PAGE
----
They’ve got the same name, but one Reverse Mortgage Solutions is the plaintiff and the other, a defendant in a federal trademark lawsuit, accused of swooping in to claim the corporate name and hold it for ransom. And the original Reverse Mortgage Solutions has won a preliminary injunction against its homonymous rival.
Judge Virginia M. Kendall last month issued an opinion on the matter, which arose after the original Reverse Mortgage Solutions missed a deadline to file for using that name, as well as Security One Lending, its corporate identity in Illinois.
“Defendant swept in and registered with the state,” Kendall wrote, “to use the marks in spite of not having any direct business plan or immediate reason to use the marks.”
The court granted the plaintiff’s motion for a temporary restraining order on Oct. 27, and several motions followed. In the opinion issued Dec. 29, Kendall denied the plaintiff’s motion for default judgment and an order to show cause, while granting the defendant’s motion for leave to file an answer and affirmative defenses. She did, however, grant the plaintiff’s motion for a preliminary injunction.
Kendall ordered the defendant to submit materials necessary to change its names, including filing its Illinois Corporation amendment for expedited processing. She noted it was the plaintiff’s error that made the alleged infringement possible, and also chastised the plaintiff for failing to file for a preliminary injunction in a timely fashion, leaving the court to resolve the issue sandwiched between Christmas and New Year’s Eve.
“Further,” she wrote, “plaintiff filed a proposed order that was supposedly a reflection of this court’s oral rulings at the (temporary restraining order) hearing but instead included relief that this court never ordered.”
The defendants also delayed in answering the complaint, she noted, warning “failure to timely comply with this court’s order will result in the issuance of a rule to show cause why defendant should not be held in contempt.”
Although the defendant is in procedural default for missing the deadline to respond to the first amended complaint, Kendall said there is proof the defendant has maintained sufficient regard for the litigation such that she denied the motion for default judgment, as well as the request for the court to enforce its temporary restraining order.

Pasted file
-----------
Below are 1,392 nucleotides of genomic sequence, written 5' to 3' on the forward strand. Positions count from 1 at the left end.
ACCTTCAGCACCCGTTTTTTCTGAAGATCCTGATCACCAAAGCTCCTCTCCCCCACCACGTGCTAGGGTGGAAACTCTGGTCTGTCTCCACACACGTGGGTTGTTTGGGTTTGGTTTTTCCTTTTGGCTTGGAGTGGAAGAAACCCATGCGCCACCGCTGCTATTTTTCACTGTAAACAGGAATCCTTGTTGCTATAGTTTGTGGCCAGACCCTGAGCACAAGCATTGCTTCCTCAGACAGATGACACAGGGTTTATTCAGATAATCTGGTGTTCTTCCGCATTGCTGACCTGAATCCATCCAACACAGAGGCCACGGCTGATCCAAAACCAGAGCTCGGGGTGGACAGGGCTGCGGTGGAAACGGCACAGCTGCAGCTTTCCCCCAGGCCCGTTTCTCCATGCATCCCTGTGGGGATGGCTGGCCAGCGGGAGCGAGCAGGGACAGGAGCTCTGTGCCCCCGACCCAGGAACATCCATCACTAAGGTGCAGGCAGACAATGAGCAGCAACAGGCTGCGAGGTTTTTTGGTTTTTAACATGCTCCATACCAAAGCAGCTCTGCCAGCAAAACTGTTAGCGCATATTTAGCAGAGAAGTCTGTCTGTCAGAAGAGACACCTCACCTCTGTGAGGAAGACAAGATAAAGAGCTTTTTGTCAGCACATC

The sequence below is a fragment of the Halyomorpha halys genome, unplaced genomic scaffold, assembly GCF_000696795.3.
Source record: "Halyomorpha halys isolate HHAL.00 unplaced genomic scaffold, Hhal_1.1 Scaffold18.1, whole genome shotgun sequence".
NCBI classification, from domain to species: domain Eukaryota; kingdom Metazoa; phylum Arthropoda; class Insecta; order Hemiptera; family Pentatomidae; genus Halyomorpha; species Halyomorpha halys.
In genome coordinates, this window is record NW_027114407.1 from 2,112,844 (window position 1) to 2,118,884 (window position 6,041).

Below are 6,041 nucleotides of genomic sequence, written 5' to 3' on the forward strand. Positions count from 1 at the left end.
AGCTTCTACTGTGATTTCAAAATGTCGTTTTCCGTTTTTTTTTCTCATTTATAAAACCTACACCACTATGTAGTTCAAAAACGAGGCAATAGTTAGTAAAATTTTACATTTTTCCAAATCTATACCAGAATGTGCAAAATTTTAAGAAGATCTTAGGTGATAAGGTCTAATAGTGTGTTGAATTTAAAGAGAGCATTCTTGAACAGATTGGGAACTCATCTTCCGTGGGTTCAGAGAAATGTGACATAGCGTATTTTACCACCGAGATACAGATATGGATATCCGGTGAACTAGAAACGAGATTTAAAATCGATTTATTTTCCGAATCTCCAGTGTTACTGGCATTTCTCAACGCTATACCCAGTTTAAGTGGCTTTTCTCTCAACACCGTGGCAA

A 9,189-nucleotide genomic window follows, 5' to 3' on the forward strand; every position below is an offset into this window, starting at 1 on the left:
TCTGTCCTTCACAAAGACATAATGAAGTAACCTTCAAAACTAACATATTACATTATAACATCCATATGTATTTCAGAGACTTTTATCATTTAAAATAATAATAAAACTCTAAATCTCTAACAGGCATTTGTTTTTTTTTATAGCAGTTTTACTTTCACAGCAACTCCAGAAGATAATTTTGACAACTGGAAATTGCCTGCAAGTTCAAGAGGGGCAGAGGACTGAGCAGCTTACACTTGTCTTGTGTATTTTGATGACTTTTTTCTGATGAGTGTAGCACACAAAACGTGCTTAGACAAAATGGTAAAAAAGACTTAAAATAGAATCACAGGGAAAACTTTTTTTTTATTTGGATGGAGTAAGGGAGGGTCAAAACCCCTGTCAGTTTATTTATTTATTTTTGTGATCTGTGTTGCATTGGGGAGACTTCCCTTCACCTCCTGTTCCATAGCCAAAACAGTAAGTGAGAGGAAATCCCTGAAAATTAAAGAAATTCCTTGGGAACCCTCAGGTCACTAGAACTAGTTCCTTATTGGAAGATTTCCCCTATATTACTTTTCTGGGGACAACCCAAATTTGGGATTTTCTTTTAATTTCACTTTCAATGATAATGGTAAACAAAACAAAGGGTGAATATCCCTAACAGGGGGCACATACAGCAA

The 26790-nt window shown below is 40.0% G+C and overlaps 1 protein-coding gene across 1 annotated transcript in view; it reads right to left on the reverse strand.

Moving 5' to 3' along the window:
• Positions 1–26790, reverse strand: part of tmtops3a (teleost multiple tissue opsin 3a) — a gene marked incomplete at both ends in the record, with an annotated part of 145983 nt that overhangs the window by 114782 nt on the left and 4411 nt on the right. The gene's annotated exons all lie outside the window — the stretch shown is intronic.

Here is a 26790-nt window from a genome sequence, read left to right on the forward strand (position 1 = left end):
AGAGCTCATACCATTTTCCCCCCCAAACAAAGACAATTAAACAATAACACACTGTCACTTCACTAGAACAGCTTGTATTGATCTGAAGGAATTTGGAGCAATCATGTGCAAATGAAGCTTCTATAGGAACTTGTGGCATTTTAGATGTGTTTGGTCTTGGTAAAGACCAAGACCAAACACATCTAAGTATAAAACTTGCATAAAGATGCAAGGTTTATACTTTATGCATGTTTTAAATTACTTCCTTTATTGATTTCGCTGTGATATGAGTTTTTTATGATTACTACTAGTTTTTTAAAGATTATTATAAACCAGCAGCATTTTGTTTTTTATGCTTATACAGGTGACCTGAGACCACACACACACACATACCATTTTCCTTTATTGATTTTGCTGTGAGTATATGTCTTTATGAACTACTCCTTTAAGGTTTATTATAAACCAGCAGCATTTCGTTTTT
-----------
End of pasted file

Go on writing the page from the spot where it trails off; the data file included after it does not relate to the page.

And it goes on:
Since the defendant did stop using the trademarks in question, Kendall denied the plaintiff’s motion for an order to show cause why the defendant should be held in contempt. However, since Kendall determined the plaintiff has a likelihood of success in its federal trademark infringement claim, she granted the motion for preliminary injunction.
“Defense counsel’s demeanor and lack of candor throughout the proceeding with the Court evidence his lack of honest intentions,” Kendall wrote. “The evidence before the Court at this time is that defendant intentionally copied plaintiff’s marks with no plan other than to hold the marks hostage in order to seek a hefty settlement award.”
The plaintiff argued “it has been actively promoting, marketing, and advertising in Illinois and on the Internet for the past nine years and will lose good will, business reputation and customer confidence” and that “it has been unable to secure $11.2 million in loans as a result of this conflict.”
Further, Kendall noted, “When the nature of the loss may make damages difficult to calculate, as in this case since the loss is to one’s reputation, the virtual impossibility of measuring precise economic consequences renders a damages remedy inadequate.”
Plaintiff Reverse Mortgage Solutions is represented by the firms of TSR Injury Law, of Blooming, Minn.; Brown Rudnick Berlack Israels, of Boston; and Molo Lamken, of Chicago.
Defendant Reverse Mortgage Solutions is represented by attorney Thomas J. Laz, of Lisle.